Over Ibrahim's shoulder are the rolling green hills and white stone houses of Abu Ghosh, an Arab-Israeli town 20 minutes out of Jerusalem.
Upon his return, the first thing he did was to establish a fund that handed out scholarships to both Arab and Jewish university students. "Many people asked me why I was giving scholarships to Jewish students", he told ISRAEL21c, "since there are already a lot of organizations that do exactly that. My answer was that I wanted Jewish organizations to start giving money to Arab students."
Integration and coexistence are Ibrahim's two great passions, and he does everything he can to foster them. In 2002, at the height of Jewish-Arab tensions, he bought a huge tent and a large-screen television and installed them next to his restaurant. He then took out ads in both the Palestinian and Israeli press, inviting anyone who was interested to come watch the World Cup soccer tournament. "I thought, what is something that all Israelis and Palestinians have in common - and the answer was: football!"
For the next month, his tent was full of Palestinians who had dodged roadblocks and Israelis who had driven in from the Jerusalem area. "It was great. It didn't matter who you were - if you were for England, you sat together and cheered together. If you were for Brazil, you sat and cheered together. It was wonderful to watch.
His meetings aren't just for football supporters. Ibrahim's Abu Ghosh restaurant has been host to peace talks between many high-ranking politicians. During his tenure as foreign minister in the early 90s, Shimon Peres held informal peace talks with Faisal Husseini, a top PA politician, at the restaurant. It's not uncommon to see foreign diplomats and members of the Israeli cabinet there, mingling with Jewish- and Arab- Israelis who patronize the restaurant for its amazing humous.
When talking about how he sees the future of Arab-Israelis, Ibrahim points to American Jewry as his role model. "They are an example of how it is possible to have your own separate identity and still be loyal to the country that you live in", he says. "And like American Jews, who use their double identity to improve relations between the US and Israel, Arab-Israelis can use their double identity to bring Israelis and Palestinians closer to peace. American Jews are only 3% of the population there, and we are 20%. We could do so much if we were united and focused."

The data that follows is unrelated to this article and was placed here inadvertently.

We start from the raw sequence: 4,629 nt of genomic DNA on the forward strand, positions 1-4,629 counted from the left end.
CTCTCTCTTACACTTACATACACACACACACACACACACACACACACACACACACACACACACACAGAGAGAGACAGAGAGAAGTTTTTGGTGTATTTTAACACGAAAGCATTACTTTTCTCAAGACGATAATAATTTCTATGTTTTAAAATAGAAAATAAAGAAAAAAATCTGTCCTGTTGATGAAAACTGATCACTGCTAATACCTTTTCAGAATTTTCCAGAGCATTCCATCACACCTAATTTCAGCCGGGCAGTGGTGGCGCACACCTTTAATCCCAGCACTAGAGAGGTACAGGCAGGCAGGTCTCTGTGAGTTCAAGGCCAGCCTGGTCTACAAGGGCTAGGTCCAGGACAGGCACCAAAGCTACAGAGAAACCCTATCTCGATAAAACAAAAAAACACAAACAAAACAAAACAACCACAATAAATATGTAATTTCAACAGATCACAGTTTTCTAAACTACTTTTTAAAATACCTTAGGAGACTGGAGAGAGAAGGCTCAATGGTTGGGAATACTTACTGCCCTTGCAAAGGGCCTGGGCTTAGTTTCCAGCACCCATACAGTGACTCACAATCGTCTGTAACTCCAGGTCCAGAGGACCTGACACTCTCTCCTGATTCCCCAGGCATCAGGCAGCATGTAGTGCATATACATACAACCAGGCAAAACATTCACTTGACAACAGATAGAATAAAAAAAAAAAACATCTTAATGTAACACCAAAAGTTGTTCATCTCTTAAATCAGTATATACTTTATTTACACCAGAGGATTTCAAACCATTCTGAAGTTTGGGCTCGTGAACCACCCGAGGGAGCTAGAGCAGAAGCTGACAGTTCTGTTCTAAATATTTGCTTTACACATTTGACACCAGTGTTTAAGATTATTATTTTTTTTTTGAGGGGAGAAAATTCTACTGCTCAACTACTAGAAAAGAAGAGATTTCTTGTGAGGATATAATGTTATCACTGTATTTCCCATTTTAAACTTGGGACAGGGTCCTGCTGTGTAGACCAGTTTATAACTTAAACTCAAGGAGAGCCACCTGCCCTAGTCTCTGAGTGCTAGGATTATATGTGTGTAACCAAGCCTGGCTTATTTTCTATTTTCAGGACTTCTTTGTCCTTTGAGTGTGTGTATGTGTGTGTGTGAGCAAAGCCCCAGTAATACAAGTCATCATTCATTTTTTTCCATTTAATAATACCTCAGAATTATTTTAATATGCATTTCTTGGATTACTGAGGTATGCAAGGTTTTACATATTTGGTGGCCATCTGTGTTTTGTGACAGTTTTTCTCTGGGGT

But, he points out, the Arab-Israeli community faces a number of obstacles before they get there. "First of all, there is a problem of education. That's why I started the scholarship fund. The second problem is poverty. Most Israeli-Arabs live under the poverty line. When you're poor, you want to eat - you don't have time to worry about other things, like politics.
"And that's the third problem - politics. Arab Israelis in the Knesset talk about relations with Syria and Lebanon. They need to concentrate on the Arabs in Israel, on day-to-day things, like education and poverty. We need to get past the slogans and do real things."
Ibrahim's message has reached beyond the borders of Israel to many Arab leaders. He has been the guest of King Hussein of Jordan and the foreign minister of Qatar (also owner of the al-Jazeera network). Recently he was asked to join Kadima, the centrist party started by Ariel Sharon, but politely declined the offer.
He is not discouraged by Hamas's recent victory in the Palestinian Authority's elections - in fact, Ibrahim is optimistic. He believes that "only Hamas, that led the terror, has the power to really stop it. No one who I've talked to has voted for them because they agreed with their policies - they voted for them because they wanted to vote against Fatah, which hasn't been able to get anything done."
Ibrahim smiles happily as he talks about his family: he's married to a Thai Muslim woman and has two children, a two-year-old son and a four-month-old daughter.
"People say that I am very optimistic. And I am! I'm an optimistic person, always have been. I really believe that we can all live here side-by-side."